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Parables - The Prodigal Son

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The Prodigal Son

Text: Luke 15.11-32

Thesis: To note that God is willing to forgive; therefore, so must we.


(1)     Some people believe that the fifteenth chapter of Luke is one parable (i.e., the parable of the lost) with 3 parts to it: 1) Lost Sheep; 2) Lost Coin; 3) Lost Son.

(2)     The impetus for this parable is recorded in Luke 15.1-2:

“Now all the tax-gatherers and the sinners were coming near Him to listen to Him. And both the Pharisees and the scribes began to grumble, saying, ‘This man receives sinners and eats with them.’”

(a)    The tax-gatherers (publicans) were considered extortioners and traitors by the scribes and Pharisees.

(b)   The “sinners” were other people of bad reputation.

(3)     In this parable, Jesus will note 4 types of people who are lost:

(a)    The Sheep ~ One who has wandered away.

(b)   The Lost Coin ~ One who is lost because of someone else’s carelessness.

(c)    The Prodigal Son ~ One who chooses to leave.

(d)   The Elder Brother ~ One who is lost because of self-righteousness.

(4)     The part dealing with the prodigal son is one of the most known and loved sections of the Bible.

(a)    This has been called “the pearl and crown of all the parables (Trench).”

(b)   One called it the parable of “The Loving Father (Wiersbe).”


I.                   His REQUEST (vv. 11-16):

A.    The younger son desires his portion of the inheritance (v. 12).

1.      “To ask one's father for one's share of the inheritance early was unheard of in antiquity; in effect, one would thereby say, ‘Father, I wish you were already dead’” (Keener).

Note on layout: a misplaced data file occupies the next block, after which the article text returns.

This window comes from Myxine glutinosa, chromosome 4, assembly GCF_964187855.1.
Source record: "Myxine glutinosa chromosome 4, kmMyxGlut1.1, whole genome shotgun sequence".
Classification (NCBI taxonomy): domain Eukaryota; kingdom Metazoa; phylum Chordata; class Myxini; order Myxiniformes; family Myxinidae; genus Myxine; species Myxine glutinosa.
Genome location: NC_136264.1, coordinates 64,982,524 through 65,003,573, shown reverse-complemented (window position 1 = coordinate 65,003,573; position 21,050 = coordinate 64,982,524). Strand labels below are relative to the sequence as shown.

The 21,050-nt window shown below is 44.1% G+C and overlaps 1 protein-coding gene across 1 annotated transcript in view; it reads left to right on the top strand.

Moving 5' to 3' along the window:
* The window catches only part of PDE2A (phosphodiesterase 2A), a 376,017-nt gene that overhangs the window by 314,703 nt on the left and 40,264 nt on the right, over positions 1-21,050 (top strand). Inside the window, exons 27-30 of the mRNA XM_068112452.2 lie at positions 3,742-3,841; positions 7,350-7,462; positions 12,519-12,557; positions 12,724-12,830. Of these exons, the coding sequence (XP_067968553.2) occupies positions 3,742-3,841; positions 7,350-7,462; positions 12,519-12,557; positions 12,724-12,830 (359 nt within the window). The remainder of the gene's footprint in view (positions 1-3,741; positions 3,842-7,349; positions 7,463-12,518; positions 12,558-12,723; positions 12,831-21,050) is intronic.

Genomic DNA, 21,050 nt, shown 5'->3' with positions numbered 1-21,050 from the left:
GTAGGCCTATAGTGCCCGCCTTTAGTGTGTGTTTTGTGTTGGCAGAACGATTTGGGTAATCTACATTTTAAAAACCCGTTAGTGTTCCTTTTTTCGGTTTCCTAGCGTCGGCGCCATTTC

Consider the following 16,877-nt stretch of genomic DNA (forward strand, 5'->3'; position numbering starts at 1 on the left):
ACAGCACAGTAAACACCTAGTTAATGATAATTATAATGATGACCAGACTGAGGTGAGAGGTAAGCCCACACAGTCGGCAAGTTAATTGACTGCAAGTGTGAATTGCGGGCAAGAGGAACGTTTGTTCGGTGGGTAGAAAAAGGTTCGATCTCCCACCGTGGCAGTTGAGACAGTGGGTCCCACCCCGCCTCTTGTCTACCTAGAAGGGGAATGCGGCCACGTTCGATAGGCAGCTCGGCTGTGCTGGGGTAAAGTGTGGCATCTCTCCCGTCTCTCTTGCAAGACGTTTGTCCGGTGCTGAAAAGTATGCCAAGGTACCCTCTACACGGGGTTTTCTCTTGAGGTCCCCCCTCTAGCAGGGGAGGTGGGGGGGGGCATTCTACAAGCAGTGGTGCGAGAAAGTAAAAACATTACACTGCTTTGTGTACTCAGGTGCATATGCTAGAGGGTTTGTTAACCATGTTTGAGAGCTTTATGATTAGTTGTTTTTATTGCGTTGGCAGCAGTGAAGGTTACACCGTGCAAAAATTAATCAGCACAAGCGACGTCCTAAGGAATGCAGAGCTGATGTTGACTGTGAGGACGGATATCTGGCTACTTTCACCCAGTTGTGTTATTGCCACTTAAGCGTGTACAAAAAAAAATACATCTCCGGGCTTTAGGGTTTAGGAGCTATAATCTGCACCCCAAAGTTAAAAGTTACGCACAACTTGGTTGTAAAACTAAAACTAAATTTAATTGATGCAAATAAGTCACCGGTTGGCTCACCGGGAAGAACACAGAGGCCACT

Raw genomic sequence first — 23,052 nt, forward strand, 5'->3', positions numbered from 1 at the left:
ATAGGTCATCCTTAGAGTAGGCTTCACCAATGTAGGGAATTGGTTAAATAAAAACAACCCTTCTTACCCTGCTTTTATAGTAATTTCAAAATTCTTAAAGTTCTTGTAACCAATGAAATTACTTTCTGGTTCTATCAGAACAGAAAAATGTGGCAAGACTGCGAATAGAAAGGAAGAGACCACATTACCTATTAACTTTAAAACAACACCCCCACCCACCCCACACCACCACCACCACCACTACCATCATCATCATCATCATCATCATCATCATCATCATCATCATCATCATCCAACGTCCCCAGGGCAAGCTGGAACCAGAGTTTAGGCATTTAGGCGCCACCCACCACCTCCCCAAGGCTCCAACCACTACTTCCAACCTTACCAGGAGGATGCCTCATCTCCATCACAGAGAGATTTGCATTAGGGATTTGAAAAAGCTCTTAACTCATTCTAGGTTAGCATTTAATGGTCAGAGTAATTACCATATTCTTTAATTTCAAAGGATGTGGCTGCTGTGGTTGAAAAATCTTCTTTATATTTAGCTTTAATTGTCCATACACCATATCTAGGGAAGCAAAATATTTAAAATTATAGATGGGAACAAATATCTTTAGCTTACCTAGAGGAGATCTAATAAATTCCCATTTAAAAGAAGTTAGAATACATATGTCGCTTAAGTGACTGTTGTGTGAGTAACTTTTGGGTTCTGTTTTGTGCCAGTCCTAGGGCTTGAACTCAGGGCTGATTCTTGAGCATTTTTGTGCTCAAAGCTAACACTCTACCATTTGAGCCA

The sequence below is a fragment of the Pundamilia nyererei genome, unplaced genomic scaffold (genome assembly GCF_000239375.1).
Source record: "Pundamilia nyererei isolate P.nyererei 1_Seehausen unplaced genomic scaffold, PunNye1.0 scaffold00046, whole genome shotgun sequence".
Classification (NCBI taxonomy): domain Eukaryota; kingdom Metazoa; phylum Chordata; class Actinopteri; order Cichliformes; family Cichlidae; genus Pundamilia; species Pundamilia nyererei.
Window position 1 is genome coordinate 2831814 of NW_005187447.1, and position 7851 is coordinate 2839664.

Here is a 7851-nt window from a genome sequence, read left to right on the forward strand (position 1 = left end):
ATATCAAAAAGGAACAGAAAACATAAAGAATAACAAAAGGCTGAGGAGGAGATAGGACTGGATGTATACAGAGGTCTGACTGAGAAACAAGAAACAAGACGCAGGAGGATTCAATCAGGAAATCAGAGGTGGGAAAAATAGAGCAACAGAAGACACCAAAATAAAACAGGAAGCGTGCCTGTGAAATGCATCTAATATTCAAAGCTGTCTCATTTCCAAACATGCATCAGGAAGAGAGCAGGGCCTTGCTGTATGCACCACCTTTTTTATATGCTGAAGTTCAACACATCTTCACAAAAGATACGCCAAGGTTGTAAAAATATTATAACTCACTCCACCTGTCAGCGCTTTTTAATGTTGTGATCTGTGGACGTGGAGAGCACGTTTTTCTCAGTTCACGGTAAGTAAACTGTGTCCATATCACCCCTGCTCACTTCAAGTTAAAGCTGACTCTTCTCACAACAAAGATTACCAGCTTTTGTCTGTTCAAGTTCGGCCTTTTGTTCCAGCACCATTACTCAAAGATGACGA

2.      “The eldest son always received a double portion (Deut 21:17); in this case, he would have received two-thirds of the inheritance and the younger brother one-third” (Keener).

B.     The father grants this request, and the younger son departs and “lives it up” (v. 13).

1.  By “loose living,” he “went the limit of sinful excesses” (Robertson).

2.      For a time, life was pleasurable (cf. Heb. 11.25).

C.     As is too often the case, things quickly changed and his money and “friends” were gone (v. 14).

1.      He had hit “rock bottom.”

2.      He now was eating with swine, which was an abomination for a Jew (Lev. 11:7).

3.      Albert Barnes observed: “Nothing could more strikingly show the evil of his condition, or the deep degradation, and pollution, and wretchedness of sin.”

II.                His RETURN (vv. 17-20a.):

A.    Note: “When he came to his senses” (v. 17a.).

1.      To live a life of sin is to live a life without thinking.

2.      Having hit “rock bottom,” there was no way to look but up.

B.     He realized the great blessings that he had previously taken for granted (v. 17b.)

C.     He makes the decision to return home and repent (v. 18-20a.).

1.      He is willing to admit his sins (cf. 1 John 1.9).

2.      He is willing to accept a lower status (i.e., humility).

3.      He is willing to act upon his convictions and return by faith.

III.             His RECEPTION (vv. 20b.-32):

A.    The Father’s Reaction (vv. 20b.-24):

1.      His father rushes out to embrace him (v. 20).

2.      His father restores him into full fellowship and celebrates (vv. 22-23).

3.      His father’s reasoning: My Son is Found! (v. 24)

B.     The Elder Son’s Reaction (vv. 25-32):

1.      He becomes angry at his brother’s return (v. 28).

2.      He becomes jealous by the celebration of his brother’s return (v. 29).

3.      He was not willing to forgive his brother.  This exemplifies the attitude of the scribes and Pharisees.


(1)     If you’ve gone astray, then come home to the loving father.

(2)     Let us also be on guard of our attitudes lest we go astray by our unwillingness to forgive.

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